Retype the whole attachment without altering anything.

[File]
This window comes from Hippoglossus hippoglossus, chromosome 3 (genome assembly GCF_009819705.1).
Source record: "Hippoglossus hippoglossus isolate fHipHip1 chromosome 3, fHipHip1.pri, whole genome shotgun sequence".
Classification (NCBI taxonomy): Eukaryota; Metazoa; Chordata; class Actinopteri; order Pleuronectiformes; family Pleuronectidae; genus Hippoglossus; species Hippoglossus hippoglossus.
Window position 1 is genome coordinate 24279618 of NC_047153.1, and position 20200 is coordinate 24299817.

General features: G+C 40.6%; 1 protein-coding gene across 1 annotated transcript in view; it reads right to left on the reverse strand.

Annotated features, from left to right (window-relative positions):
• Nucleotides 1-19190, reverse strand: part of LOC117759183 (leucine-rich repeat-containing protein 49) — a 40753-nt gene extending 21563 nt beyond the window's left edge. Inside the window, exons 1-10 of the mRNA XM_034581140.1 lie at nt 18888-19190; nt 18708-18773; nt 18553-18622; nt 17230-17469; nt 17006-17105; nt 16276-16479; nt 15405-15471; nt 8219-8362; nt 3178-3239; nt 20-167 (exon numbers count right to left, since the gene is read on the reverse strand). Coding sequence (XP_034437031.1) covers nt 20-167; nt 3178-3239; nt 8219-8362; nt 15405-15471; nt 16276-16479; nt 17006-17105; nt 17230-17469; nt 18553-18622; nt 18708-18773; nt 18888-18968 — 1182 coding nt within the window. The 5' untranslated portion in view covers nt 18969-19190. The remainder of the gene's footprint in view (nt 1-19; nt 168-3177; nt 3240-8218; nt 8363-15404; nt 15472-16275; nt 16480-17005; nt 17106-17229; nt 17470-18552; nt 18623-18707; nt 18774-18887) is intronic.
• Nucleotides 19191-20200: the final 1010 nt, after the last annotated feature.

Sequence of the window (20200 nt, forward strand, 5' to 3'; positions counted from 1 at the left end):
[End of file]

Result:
This window comes from Hippoglossus hippoglossus, chromosome 3 (genome assembly GCF_009819705.1).
Source record: "Hippoglossus hippoglossus isolate fHipHip1 chromosome 3, fHipHip1.pri, whole genome shotgun sequence".
Classification (NCBI taxonomy): Eukaryota; Metazoa; Chordata; class Actinopteri; order Pleuronectiformes; family Pleuronectidae; genus Hippoglossus; species Hippoglossus hippoglossus.
Window position 1 is genome coordinate 24279618 of NC_047153.1, and position 20200 is coordinate 24299817.

General features: G+C 40.6%; 1 protein-coding gene across 1 annotated transcript in view; it reads right to left on the reverse strand.

Annotated features, from left to right (window-relative positions):
• Nucleotides 1-19190, reverse strand: part of LOC117759183 (leucine-rich repeat-containing protein 49) — a 40753-nt gene extending 21563 nt beyond the window's left edge. Inside the window, exons 1-10 of the mRNA XM_034581140.1 lie at nt 18888-19190; nt 18708-18773; nt 18553-18622; nt 17230-17469; nt 17006-17105; nt 16276-16479; nt 15405-15471; nt 8219-8362; nt 3178-3239; nt 20-167 (exon numbers count right to left, since the gene is read on the reverse strand). Coding sequence (XP_034437031.1) covers nt 20-167; nt 3178-3239; nt 8219-8362; nt 15405-15471; nt 16276-16479; nt 17006-17105; nt 17230-17469; nt 18553-18622; nt 18708-18773; nt 18888-18968 — 1182 coding nt within the window. The 5' untranslated portion in view covers nt 18969-19190. The remainder of the gene's footprint in view (nt 1-19; nt 168-3177; nt 3240-8218; nt 8363-15404; nt 15472-16275; nt 16480-17005; nt 17106-17229; nt 17470-18552; nt 18623-18707; nt 18774-18887) is intronic.
• Nucleotides 19191-20200: the final 1010 nt, after the last annotated feature.

Sequence of the window (20200 nt, forward strand, 5' to 3'; positions counted from 1 at the left end):